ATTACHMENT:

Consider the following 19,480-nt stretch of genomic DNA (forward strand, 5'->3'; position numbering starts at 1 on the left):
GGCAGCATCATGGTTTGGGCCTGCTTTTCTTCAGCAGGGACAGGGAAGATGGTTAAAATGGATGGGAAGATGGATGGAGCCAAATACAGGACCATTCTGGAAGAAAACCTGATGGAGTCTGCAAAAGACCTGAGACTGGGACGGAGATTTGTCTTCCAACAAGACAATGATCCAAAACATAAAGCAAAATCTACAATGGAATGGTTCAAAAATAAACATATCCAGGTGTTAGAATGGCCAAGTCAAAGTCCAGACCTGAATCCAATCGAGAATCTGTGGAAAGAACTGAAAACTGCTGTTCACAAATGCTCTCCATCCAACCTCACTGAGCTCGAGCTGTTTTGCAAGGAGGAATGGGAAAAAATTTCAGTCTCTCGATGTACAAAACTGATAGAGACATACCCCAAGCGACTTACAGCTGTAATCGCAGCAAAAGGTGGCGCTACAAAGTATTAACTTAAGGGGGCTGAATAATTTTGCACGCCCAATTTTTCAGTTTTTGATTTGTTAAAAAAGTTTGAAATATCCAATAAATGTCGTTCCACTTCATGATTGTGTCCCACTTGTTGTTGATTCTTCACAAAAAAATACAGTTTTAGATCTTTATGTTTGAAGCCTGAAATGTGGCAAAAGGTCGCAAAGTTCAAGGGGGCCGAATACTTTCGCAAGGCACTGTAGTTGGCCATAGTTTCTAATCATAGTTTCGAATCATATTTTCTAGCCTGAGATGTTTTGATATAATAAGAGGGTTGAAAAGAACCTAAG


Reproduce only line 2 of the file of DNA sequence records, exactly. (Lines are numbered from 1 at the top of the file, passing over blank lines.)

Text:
GGCAGCATCATGGTTTGGGCCTGCTTTTCTTCAGCAGGGACAGGGAAGATGGTTAAAATGGATGGGAAGATGGATGGAGCCAAATACAGGACCATTCTGGAAGAAAACCTGATGGAGTCTGCAAAAGACCTGAGACTGGGACGGAGATTTGTCTTCCAACAAGACAATGATCCAAAACATAAAGCAAAATCTACAATGGAATGGTTCAAAAATAAACATATCCAGGTGTTAGAATGGCCAAGTCAAAGTCCAGACCTGAATCCAATCGAGAATCTGTGGAAAGAACTGAAAACTGCTGTTCACAAATGCTCTCCATCCAACCTCACTGAGCTCGAGCTGTTTTGCAAGGAGGAATGGGAAAAAATTTCAGTCTCTCGATGTACAAAACTGATAGAGACATACCCCAAGCGACTTACAGCTGTAATCGCAGCAAAAGGTGGCGCTACAAAGTATTAACTTAAGGGGGCTGAATAATTTTGCACGCCCAATTTTTCAGTTTTTGATTTGTTAAAAAAGTTTGAAATATCCAATAAATGTCGTTCCACTTCATGATTGTGTCCCACTTGTTGTTGATTCTTCACAAAAAAATACAGTTTTAGATCTTTATGTTTGAAGCCTGAAATGTGGCAAAAGGTCGCAAAGTTCAAGGGGGCCGAATACTTTCGCAAGGCACTGTAGTTGGCCATAGTTTCTAATCATAGTTTCGAATCATATTTTCTAGCCTGAGATGTTTTGATATAATAAGAGGGTTGAAAAGAACCTAAG